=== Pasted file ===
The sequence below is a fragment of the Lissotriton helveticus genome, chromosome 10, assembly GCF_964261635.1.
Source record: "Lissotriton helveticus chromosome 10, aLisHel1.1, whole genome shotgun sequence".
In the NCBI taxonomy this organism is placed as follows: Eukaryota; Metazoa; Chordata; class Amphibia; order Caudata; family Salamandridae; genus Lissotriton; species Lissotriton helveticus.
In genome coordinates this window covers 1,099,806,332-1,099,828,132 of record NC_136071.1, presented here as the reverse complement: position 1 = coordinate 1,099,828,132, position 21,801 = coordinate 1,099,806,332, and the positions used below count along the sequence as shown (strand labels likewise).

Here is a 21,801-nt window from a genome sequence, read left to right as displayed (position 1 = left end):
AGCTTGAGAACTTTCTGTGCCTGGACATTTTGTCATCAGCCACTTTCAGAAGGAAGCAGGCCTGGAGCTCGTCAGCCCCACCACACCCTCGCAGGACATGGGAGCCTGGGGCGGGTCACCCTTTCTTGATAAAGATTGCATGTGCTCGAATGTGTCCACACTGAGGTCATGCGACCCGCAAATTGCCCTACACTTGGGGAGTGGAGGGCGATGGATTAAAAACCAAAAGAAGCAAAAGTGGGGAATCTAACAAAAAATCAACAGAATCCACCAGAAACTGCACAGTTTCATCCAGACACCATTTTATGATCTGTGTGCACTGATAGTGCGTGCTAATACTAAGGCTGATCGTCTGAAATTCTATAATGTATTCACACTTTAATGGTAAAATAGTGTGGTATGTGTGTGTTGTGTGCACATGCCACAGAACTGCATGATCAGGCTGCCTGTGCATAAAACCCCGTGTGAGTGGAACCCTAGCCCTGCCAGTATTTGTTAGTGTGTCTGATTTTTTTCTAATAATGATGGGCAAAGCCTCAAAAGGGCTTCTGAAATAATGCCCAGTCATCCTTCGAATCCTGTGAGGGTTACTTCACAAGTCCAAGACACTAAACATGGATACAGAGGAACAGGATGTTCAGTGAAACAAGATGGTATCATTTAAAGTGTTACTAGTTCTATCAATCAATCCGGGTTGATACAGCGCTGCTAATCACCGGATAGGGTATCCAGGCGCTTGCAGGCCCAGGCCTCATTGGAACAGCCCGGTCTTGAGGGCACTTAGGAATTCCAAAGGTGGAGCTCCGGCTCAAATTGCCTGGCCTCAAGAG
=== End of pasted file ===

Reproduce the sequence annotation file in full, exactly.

The sequence below is a fragment of the Lissotriton helveticus genome, chromosome 10, assembly GCF_964261635.1.
Source record: "Lissotriton helveticus chromosome 10, aLisHel1.1, whole genome shotgun sequence".
In the NCBI taxonomy this organism is placed as follows: Eukaryota; Metazoa; Chordata; class Amphibia; order Caudata; family Salamandridae; genus Lissotriton; species Lissotriton helveticus.
In genome coordinates this window covers 1,099,806,332-1,099,828,132 of record NC_136071.1, presented here as the reverse complement: position 1 = coordinate 1,099,828,132, position 21,801 = coordinate 1,099,806,332, and the positions used below count along the sequence as shown (strand labels likewise).

Here is a 21,801-nt window from a genome sequence, read left to right as displayed (position 1 = left end):
AGCTTGAGAACTTTCTGTGCCTGGACATTTTGTCATCAGCCACTTTCAGAAGGAAGCAGGCCTGGAGCTCGTCAGCCCCACCACACCCTCGCAGGACATGGGAGCCTGGGGCGGGTCACCCTTTCTTGATAAAGATTGCATGTGCTCGAATGTGTCCACACTGAGGTCATGCGACCCGCAAATTGCCCTACACTTGGGGAGTGGAGGGCGATGGATTAAAAACCAAAAGAAGCAAAAGTGGGGAATCTAACAAAAAATCAACAGAATCCACCAGAAACTGCACAGTTTCATCCAGACACCATTTTATGATCTGTGTGCACTGATAGTGCGTGCTAATACTAAGGCTGATCGTCTGAAATTCTATAATGTATTCACACTTTAATGGTAAAATAGTGTGGTATGTGTGTGTTGTGTGCACATGCCACAGAACTGCATGATCAGGCTGCCTGTGCATAAAACCCCGTGTGAGTGGAACCCTAGCCCTGCCAGTATTTGTTAGTGTGTCTGATTTTTTTCTAATAATGATGGGCAAAGCCTCAAAAGGGCTTCTGAAATAATGCCCAGTCATCCTTCGAATCCTGTGAGGGTTACTTCACAAGTCCAAGACACTAAACATGGATACAGAGGAACAGGATGTTCAGTGAAACAAGATGGTATCATTTAAAGTGTTACTAGTTCTATCAATCAATCCGGGTTGATACAGCGCTGCTAATCACCGGATAGGGTATCCAGGCGCTTGCAGGCCCAGGCCTCATTGGAACAGCCCGGTCTTGAGGGCACTTAGGAATTCCAAAGGTGGAGCTCCGGCTCAAATTGCCTGGCCTCAAGAG